Another high point of the seminar was Christina Stadlbauer's presentation of her experiences in beekeeping on urban rooftops. She installed 3 honey bee hives in Brussels, one of them at NADINE, another at OKNO and the last one on a private rooftop. She observes the hives, how their weight fluctuate over time, how well they can cope in urban environment, etc. The bees' behavior and the honey they produce act as monitors of natural processes in the city.

Christina searching for the queen. (Photo from thoughtsandatalk)

Within half an hour of being relocated on the Brussels rooftops (with the authorization of the neighbors), Christina's bees had understood where they were and set out to find food over the city (they can fly up to 3 km to find flowers.) The flora of a city is much more diverse than one would expect. In cities, bees can feast on wild flowers growing in abandoned parking lots, tulips in backyard gardens, tomatoes cultivated on small balconies, etc. Besides, there might be a lot of pollution in cities but there's also less pesticides on the flowers. The honey that city bees produce has therefore a totally different flavor. In city, there's also less competition for food and the good season lasts longer as it's warmer there than in the countryside. The successful Ginza Honey Bee Project, which has hundreds of thousands of Western and Japanese honeybees living on the roof of a 11-story building in downtown Tokyo, demonstrates that bees can thrive in urban settings.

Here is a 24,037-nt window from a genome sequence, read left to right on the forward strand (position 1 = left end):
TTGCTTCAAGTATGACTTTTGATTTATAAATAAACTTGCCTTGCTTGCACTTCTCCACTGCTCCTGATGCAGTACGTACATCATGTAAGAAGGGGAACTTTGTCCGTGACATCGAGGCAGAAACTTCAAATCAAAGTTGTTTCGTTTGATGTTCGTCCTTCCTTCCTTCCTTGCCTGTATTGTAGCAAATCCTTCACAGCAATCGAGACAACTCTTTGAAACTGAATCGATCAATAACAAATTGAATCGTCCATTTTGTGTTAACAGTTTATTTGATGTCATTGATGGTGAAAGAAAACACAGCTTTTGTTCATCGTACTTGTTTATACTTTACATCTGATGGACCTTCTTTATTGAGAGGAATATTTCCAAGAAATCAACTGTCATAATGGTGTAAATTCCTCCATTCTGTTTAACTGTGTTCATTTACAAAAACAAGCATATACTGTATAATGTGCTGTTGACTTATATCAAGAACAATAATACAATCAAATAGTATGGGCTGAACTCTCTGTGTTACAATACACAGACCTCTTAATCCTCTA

(Image thoughtsandtalks)

Unfortunately, many of Christina's bees didn't wake up from Brussels' Winter.

Andrew Gryf Paterson introducing Herbologies/Foraging Networks programme in Kiasma seminar room. (Photo by Ulla Taipale)

Next, Andrew Gryf Paterson gave a fascinating presentation of foraging culture. Among the projects he mentioned, was Kayle Brandon and Heath Bunting's The Keepers. Since 2005, they've been mapping edible plants that can be found in public places in Bristol. Each plant is assigned a Keeper whose mission is to learn by heart the locations, uses, histories and biology of the plant, committing to share their knowledge when requested.

Keeping and sharing the knowledge about food that can be foraged is important.
For example, many families and individuals in Latvia or Finland gather herbs for consumption or to include them in tinctures without paying much attention to this tradition. Their knowledge should be documented before it gets lost like it happened in many countries around Europe. As Andrew noted, while we might believe that the knowledge about what is edible and what is not around us is straightforward, poor immigrants are at risk of food poisoning if they pick up the wrong fruit.